WASHINGTON -- Rivals in a divided government, President Barack Obama and the most powerful Republican in Congress split their differences to stave off a federal shutdown that neither was willing to risk.
Their compromise is the result of a battle pitting the enduring power of the presidential veto and the White House soapbox -- despite a "shellacking" in the last election -- against a strong-willed GOP House speaker vaulted into office by a voter revolt against Washington's free-spending ways.
The resulting measure will bleed about $40 billion from the day-to-day budgets of domestic agencies over just the next six months, the biggest rollback of such government programs in history.
This allows Speaker John Boehner (R-Ohio) to claim his GOP shock troops had put cabinet department operating budgets on track toward levels in place before Obama took office. In the end, the White House had to meet Boehner more than halfway on spending.
On the other side was a strong-willed Obama, who mostly succeeded in forcing Republicans to give in on dozens of controversial conservative policy prescriptions -- including rolling back environmental protections and cutting off Planned Parenthood from taxpayer assistance, while protecting favored programs such as education, clean energy and medical research. The results, taken together, pleased core Democratic constituencies of environmentalists and women.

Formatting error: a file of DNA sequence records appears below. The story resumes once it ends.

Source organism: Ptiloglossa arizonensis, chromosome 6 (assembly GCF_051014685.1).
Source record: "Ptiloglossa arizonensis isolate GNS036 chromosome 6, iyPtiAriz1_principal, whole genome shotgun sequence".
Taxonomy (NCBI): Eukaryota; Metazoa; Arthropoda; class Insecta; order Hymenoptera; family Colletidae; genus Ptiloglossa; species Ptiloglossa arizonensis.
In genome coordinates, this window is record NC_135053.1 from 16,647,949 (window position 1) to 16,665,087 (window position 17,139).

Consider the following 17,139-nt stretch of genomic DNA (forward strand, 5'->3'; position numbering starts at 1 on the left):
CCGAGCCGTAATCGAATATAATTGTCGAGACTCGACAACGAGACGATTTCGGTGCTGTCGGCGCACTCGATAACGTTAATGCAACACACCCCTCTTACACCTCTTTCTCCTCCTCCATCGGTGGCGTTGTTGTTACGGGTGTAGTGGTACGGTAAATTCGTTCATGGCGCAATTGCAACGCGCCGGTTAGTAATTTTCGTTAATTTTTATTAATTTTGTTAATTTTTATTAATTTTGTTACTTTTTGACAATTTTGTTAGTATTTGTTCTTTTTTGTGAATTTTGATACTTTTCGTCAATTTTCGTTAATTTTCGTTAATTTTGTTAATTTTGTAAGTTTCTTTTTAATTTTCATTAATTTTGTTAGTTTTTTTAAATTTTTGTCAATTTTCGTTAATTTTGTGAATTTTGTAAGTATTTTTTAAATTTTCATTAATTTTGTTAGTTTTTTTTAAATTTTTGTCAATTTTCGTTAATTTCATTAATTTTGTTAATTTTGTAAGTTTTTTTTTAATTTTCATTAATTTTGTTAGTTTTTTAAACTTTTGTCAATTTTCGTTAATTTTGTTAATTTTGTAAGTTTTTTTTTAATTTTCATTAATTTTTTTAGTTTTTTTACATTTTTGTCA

It was, in short, the type of split-the-differences deal that a political scientist might have predicted from the start, given the divided government.
There are few details available regarding the pending appropriations bill, which would fund federal agencies through the Sept. 30 end of the budget year. It's still being put together.
But aides said the measure avoids cuts to the IRS, though Obama's hoped-for increases were denied. Cuts to college Pell Grants were restored, as were cuts to health research. Large cuts to foreign aid were tamed.
Anti-abortion lawmakers won a provision to block taxpayer-funded abortions in the District of Columbia. And Boehner won funding for a personal initiative to provide federally funded vouchers for District of Columbia students to attend private schools.